Europe’s transport system is experiencing an unprecedented transition in the quest for a more sustainable and smarter mobility paradigm (EU COM(2020) 789). Transport is a leading source of greenhouse gas emissions and – for the transition to a carbon neutral economy to be successful – the sectors’ ongoing greening must be also met by a shift in Life Cycle Assessment (LCA) approaches to represent the new reality and fully assess the sustainability of the future mobility system.
While electrification can partly solve the problem, new fuels – e.g., methanol, ammonia, hydrogen, etc. – will be key as well to solve the issue of Tank-to-Wheel (TTW) transport emissions in the use phase for most transport modes and applications, a circular economy approach applied to the transport system is necessary to fully understand the impacts of mobility solutions, internalise externalities and minimise life cycle emissions through shared metrics. Material use and energy consumption needs to be cut in the production phase, while the lifespan of components needs to be extended, repair must be straightforward, and reuse and recycling must increase at the end of the life cycle. The environmental impact of alternative fuels also needs to be considered for transport modes where electrification is more challenging on the short- to medium-term.
The shift in technologies, propulsion systems and energy storage solutions, or new fuels, will require the products, the producers, and the infrastructure to meet new mobility concepts, complemented by policies for changing consumer behaviours, which might not coincide with ownership all the time and may require circular business models. In this context it is necessary to have the best mechanism available to reach an informed decision for private, shared, and public transport alike. An LCA approach shared amongst the entire transport system is understood as the basis for a coherent assessment of the environmental footprint of mobility solutions, enabling an informed decision for users and private or public purchases, including public procurement processes. Such an approach is needed to minimise the environmental footprint over the entire life cycle of each mobility solution.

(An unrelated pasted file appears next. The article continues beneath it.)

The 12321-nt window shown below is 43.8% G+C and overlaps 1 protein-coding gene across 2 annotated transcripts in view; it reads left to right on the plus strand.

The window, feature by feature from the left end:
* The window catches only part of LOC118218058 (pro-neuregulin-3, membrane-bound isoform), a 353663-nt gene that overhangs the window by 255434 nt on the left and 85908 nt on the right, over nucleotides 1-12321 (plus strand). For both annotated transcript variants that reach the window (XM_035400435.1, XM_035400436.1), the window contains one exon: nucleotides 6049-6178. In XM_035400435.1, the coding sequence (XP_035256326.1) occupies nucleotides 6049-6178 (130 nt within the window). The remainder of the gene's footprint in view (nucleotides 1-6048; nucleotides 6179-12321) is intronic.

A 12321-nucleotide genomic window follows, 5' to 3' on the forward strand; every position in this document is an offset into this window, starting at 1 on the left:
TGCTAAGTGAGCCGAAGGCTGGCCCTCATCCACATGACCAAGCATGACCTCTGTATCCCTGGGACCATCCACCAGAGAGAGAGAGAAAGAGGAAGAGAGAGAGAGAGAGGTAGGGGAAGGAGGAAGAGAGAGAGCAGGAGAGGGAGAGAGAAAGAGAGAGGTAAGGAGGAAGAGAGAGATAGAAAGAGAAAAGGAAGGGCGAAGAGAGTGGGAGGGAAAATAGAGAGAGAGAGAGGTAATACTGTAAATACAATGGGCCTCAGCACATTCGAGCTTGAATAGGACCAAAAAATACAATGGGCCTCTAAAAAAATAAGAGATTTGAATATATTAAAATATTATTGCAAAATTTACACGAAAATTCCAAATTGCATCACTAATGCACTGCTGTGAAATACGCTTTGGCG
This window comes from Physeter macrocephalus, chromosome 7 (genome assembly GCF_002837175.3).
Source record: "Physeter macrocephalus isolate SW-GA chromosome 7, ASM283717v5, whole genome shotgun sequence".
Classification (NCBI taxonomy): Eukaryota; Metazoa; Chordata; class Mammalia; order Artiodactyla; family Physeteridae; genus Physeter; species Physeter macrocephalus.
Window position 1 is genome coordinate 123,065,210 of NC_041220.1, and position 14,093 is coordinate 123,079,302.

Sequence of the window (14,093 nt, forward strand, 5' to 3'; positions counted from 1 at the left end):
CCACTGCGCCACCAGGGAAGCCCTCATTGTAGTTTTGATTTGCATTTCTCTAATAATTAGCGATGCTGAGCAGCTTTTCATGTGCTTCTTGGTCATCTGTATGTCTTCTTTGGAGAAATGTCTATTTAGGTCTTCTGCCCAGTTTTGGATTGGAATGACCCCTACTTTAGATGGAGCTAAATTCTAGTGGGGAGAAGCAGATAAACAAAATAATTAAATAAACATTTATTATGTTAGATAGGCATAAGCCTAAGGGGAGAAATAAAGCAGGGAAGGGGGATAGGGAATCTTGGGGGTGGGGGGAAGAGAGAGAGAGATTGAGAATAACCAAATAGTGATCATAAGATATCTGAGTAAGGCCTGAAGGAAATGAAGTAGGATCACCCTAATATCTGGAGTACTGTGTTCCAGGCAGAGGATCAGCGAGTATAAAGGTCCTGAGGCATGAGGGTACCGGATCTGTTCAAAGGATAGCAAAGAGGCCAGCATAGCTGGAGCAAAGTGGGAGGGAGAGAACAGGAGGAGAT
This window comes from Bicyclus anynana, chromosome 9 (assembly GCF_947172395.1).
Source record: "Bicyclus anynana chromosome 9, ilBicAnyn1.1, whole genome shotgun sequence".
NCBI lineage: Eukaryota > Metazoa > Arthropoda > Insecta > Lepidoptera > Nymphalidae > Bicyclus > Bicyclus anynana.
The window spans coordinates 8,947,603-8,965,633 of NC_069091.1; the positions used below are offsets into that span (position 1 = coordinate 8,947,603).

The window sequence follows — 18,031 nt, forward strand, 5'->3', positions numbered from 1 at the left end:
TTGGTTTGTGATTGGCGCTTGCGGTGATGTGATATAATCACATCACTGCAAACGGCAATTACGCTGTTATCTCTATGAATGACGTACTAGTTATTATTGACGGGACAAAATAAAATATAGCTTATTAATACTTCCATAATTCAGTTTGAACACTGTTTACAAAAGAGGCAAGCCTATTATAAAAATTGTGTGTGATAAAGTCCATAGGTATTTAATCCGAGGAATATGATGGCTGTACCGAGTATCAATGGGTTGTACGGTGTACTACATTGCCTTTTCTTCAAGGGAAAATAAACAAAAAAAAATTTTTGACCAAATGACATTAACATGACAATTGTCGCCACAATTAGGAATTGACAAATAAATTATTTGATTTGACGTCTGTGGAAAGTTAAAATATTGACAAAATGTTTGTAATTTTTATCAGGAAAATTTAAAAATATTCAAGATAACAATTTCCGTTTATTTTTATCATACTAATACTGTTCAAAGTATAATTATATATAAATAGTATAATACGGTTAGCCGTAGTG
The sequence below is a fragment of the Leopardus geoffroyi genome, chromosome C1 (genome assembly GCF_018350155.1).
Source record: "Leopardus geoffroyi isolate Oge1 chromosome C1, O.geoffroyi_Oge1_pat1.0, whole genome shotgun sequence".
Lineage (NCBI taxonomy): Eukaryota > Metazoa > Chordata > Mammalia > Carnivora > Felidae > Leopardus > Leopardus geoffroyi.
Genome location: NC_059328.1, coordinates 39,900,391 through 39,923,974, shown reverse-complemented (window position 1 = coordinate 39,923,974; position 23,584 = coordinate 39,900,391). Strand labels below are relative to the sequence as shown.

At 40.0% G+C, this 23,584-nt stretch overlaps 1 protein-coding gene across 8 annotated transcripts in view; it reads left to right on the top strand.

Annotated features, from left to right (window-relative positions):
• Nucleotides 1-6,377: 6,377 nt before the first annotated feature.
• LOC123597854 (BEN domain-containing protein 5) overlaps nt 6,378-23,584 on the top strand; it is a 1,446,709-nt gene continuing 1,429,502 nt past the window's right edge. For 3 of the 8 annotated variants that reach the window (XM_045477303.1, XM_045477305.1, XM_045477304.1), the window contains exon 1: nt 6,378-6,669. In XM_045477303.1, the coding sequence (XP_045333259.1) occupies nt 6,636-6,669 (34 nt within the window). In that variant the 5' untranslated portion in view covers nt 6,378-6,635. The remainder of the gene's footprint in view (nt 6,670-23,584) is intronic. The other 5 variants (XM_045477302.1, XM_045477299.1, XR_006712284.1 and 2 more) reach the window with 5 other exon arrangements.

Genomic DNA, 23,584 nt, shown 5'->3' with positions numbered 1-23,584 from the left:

Furthermore, new developments are needed to allow practitioners to access environmental performance and emission data in real use for the considered technologies and include circular material flow and supply chain management into the LCA considering regional and interregional material flows.
While LCA approaches can provide a sound holistic evaluation of the sustainability for each mobility solution, it is important to remind that their economic and societal impacts must be assessed as well, to ensure a positive impact on the work force and that no gap in accessing mobility services is created at the disadvantage of the most vulnerable.
The main objective of the session is to provide a place for discussion on the possible visions for LCA approaches shared amongst the entire transport sector, contributing towards a cost-efficient, sustainable and inclusive future mobility.